Those three chords are unmistakable—as unmistakable as the voice that followed them in the brilliant version of the Beatles’ “With a Little Help from My Friends.” I’m talking about the Joe Cocker version, of course, one that never gets old.
And now Joe has gone to that great theater upstairs, dead from cancer at the age of 70. He was one of the most indelible rock/soul singers from Britain, with a uniquely gravelly voice and a stage presence that verged on the extreme. He went off the rails for a while after his heyday in the late 60s, but he pulled it back together and kept on performing until a few months ago.
The radio station I listen to all day when I’m writing, WFUV, has been playing lots of Joe’s songs, and hearing them now is both uplifting and sad.
The guy could really sing.
No, not the hero of the Revolutionary War. The singer from Paul Revere and the Raiders, one of those bands that Lurchers who loved pop’n’rock of the 1960s-70s will remember fondly, who just died at age 76.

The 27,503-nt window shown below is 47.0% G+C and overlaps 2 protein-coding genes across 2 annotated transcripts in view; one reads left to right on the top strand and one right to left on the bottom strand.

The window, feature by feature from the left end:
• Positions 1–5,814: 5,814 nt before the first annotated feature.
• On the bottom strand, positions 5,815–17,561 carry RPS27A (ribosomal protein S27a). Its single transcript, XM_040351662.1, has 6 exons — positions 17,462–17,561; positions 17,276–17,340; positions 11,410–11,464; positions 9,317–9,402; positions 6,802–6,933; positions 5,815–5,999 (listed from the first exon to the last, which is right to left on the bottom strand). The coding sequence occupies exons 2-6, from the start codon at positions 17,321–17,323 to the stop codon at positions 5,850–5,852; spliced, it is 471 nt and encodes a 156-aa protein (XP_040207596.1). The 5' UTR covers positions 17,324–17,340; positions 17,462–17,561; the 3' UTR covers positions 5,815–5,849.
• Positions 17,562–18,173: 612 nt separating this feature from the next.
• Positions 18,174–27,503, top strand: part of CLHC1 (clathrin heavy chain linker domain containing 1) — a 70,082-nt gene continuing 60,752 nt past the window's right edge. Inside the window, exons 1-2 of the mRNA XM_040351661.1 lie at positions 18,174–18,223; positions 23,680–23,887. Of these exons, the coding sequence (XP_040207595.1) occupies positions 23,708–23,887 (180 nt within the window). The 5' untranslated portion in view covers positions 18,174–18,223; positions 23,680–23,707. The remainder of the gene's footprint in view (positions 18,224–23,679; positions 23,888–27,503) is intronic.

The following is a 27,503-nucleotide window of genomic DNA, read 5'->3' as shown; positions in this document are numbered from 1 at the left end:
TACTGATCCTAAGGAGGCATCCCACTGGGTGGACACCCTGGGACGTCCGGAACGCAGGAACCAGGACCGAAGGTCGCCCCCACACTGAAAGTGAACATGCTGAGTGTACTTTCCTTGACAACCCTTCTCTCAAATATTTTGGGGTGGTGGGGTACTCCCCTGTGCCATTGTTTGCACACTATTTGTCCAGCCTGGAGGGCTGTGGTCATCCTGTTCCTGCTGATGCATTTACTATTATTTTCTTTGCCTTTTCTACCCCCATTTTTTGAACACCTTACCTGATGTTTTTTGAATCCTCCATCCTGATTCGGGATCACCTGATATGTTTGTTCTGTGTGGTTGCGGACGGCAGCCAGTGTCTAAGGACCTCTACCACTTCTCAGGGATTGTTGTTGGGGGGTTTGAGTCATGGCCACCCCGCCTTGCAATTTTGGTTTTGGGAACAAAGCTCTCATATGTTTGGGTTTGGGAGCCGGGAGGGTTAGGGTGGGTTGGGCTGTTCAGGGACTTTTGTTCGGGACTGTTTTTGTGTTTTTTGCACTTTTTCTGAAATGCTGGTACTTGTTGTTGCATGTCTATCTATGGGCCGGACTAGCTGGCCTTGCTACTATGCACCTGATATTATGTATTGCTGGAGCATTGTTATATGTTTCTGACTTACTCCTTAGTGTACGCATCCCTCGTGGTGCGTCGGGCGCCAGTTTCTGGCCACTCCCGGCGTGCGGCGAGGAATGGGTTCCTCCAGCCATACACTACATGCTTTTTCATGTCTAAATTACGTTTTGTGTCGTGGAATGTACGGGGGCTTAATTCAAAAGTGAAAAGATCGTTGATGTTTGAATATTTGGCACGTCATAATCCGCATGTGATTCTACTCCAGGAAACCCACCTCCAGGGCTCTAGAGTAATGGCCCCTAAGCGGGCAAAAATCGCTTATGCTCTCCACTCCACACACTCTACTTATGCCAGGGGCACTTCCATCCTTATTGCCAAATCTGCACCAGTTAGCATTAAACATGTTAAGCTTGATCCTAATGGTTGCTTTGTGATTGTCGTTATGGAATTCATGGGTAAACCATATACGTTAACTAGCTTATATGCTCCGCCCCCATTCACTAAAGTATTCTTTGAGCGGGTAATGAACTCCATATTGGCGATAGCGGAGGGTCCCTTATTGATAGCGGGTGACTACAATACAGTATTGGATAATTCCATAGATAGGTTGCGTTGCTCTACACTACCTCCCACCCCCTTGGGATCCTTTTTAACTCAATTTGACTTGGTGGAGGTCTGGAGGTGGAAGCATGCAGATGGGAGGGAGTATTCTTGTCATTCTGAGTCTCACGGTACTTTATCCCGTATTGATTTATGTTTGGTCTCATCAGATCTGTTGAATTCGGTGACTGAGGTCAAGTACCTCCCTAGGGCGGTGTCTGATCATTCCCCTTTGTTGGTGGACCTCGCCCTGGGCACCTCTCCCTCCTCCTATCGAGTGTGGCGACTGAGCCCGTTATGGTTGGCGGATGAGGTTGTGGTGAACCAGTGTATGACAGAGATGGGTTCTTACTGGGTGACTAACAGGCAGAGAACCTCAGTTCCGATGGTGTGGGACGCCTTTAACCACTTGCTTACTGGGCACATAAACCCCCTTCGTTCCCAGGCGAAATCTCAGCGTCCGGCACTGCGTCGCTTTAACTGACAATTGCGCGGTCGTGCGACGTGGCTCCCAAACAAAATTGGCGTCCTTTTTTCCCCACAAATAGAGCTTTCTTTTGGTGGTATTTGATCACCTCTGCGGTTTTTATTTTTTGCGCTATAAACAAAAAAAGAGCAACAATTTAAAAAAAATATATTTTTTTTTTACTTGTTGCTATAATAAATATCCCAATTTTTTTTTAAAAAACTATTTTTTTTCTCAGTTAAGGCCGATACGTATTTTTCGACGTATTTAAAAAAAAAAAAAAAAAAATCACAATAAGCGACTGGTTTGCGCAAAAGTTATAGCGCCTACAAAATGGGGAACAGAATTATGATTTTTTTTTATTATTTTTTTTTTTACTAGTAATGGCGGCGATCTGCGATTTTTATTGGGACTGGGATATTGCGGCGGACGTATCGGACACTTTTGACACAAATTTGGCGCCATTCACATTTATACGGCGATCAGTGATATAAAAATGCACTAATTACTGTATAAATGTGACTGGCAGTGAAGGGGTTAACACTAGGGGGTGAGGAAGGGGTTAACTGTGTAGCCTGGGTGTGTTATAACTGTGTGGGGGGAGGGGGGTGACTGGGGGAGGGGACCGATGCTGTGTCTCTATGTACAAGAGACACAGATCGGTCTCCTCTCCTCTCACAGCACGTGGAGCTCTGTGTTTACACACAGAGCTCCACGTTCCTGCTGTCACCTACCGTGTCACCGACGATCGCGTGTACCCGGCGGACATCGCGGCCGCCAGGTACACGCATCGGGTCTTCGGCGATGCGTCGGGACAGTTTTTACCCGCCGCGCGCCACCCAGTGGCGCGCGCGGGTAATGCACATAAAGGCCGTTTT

The Raiders were one of those bands that made you laugh—unlike Jim Morrison who was sex personified, or the Beatles who were, well, the Beatles—these guys just wanted to have a good time. Their biggest hit was “Indian Reservation” in 1971. They were the house band for Dick Clark’s TV show, Where the Action Is. And I had no idea that over the last 50 years, they kept on touring, in various incarnations, with Paul still leading the band.
Remember the lyric: “Too old to rock’n’roll/too young to die,” courtesy of one of my fave bands, Jethro Tull?
Good thing they were wrong.
There would be no Rolling Stones as we know them were it not for the brilliant mind of the Bavarian financial whiz, Prince Rupert zu Loewenstein, who died a few days ago at 80. Even though he was no fan of rock music (he actually admitted he preferred the Beatles!) or drugs or stupid excessive behavior, he stuck around as the band’s money manager. He made them tax exiles and master merchandisers and gazillionaires. He kept them out of jail. He babysat them through countless dramas.
No wonder he described himself as a “combination of bank manager, psychiatrist, and nanny.”
Mick got peeved when Rupert wrote his memoir, A Prince Among Stones, in 2013, but I’d wager that after recently losing his girlfriend L’Wren Scott to suicide, he’s feeling this loss very keenly too. Rupert was like a surrogate dad to him for decades.
He knew how to live the life, and he lived it well.